Constitution and Foreign Affairs Committee Discusses Criminal Justice Bills in Belmopan Session

Constitution and Foreign Affairs Committee Discusses Criminal Justice Bills in Belmopan Session

The Constitution and Foreign Affairs Committee met this afternoon in Belmopan to discuss three Bills, namely, the Criminal Records (Rehabilitation of Offenders) Bill 2024; the Alternative Sentencing Bill 2024, and the Criminal Procedure (Plea Discussion and Plea Agreement) Bill 2024.  At the opening of the session the Attorney General, Anthony Sylvestre summarized the bills for the committee, and in the end, no objections were presented.  Committee Member, Julius Espat, who noted that the opposition did not attend the session, explained the key points of the three bills.

Julius Espat, Constitution and Foreign Affairs Committee: “The CEO from the prison was here. We had two attorneys from the Attorney General’s ministry, all members from government was there, no member from the opposition was present. I opened the floor and asked if they had any questions or recommendations and so there was no objection and we agreed that it should go back to the House with no changes. It’s a basic idea is that you have some people with minor criminal offenses that are affected in society. The CEO from prison gave an example of a Mr.Dawson that was representing Belize when it pertains to rehabilitation of prisoners and he couldn’t get a visa because he had a conviction for a minor offense fourteen years ago. And so it’s things like that that we’re trying to do to not have our youths, because most of the time it’s the young people of Belize that do a small offense, sometimes it’s just a fine and it is on their police record. So a period of time has been set and after that period of time then it’s taken off. The courts decide that. You have various requirements that are tabled, community service, there’s a long list which I don’t precisely remember right now but it gives alternative means instead of going to prison you can do other things to be able to serve the time that is necessary. Right now what happens if you can’t pay a fine you go to jail and sometimes it’s a minimal fine it’s a $100 and you end up spending a week or two in jail and what we’re seeing is that that experience of even a day in jail can be life altering. And so we want to give people an opportunity for minor offenses.”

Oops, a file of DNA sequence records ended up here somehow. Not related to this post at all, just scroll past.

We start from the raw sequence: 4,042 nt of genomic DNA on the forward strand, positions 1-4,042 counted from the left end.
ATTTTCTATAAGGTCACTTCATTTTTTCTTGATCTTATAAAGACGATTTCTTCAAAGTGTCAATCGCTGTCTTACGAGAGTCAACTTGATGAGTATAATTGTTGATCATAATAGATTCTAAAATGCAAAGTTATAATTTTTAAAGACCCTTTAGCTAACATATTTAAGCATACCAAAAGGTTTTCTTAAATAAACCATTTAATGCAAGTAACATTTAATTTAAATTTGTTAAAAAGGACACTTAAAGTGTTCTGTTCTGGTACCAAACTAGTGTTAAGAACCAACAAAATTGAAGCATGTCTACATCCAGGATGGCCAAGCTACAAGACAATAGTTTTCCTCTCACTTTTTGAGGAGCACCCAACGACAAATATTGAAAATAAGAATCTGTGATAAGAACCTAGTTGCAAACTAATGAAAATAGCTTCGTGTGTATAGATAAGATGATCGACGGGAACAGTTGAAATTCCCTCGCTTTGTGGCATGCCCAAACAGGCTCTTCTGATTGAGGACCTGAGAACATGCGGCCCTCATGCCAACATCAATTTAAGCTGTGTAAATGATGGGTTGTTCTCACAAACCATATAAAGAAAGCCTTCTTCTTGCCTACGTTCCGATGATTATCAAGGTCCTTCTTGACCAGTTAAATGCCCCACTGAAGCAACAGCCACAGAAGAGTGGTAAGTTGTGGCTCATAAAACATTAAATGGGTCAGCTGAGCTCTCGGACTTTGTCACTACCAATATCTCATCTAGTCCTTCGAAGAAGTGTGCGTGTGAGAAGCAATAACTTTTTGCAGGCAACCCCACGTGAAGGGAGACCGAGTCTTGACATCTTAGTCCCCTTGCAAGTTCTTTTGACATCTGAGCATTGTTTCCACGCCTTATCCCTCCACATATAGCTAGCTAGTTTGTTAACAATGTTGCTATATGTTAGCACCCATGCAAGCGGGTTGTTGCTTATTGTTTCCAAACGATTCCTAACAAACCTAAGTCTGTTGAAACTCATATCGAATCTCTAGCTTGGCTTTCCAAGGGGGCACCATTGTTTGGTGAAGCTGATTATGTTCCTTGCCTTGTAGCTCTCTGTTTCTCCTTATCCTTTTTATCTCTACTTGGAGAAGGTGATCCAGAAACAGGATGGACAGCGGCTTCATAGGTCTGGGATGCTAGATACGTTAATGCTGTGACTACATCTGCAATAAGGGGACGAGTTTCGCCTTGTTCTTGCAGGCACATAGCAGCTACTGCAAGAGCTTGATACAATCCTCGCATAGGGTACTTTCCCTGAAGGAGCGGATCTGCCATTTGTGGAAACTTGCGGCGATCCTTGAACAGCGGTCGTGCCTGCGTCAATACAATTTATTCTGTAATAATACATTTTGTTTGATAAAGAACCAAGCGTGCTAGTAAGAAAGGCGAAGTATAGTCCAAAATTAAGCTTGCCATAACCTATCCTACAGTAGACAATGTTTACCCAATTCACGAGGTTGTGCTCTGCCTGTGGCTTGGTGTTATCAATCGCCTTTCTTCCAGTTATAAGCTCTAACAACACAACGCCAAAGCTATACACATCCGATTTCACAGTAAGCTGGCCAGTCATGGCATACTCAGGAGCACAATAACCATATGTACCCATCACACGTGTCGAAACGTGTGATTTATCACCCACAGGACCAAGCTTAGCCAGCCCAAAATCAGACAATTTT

The meeting was held in the National Assembly conference room./

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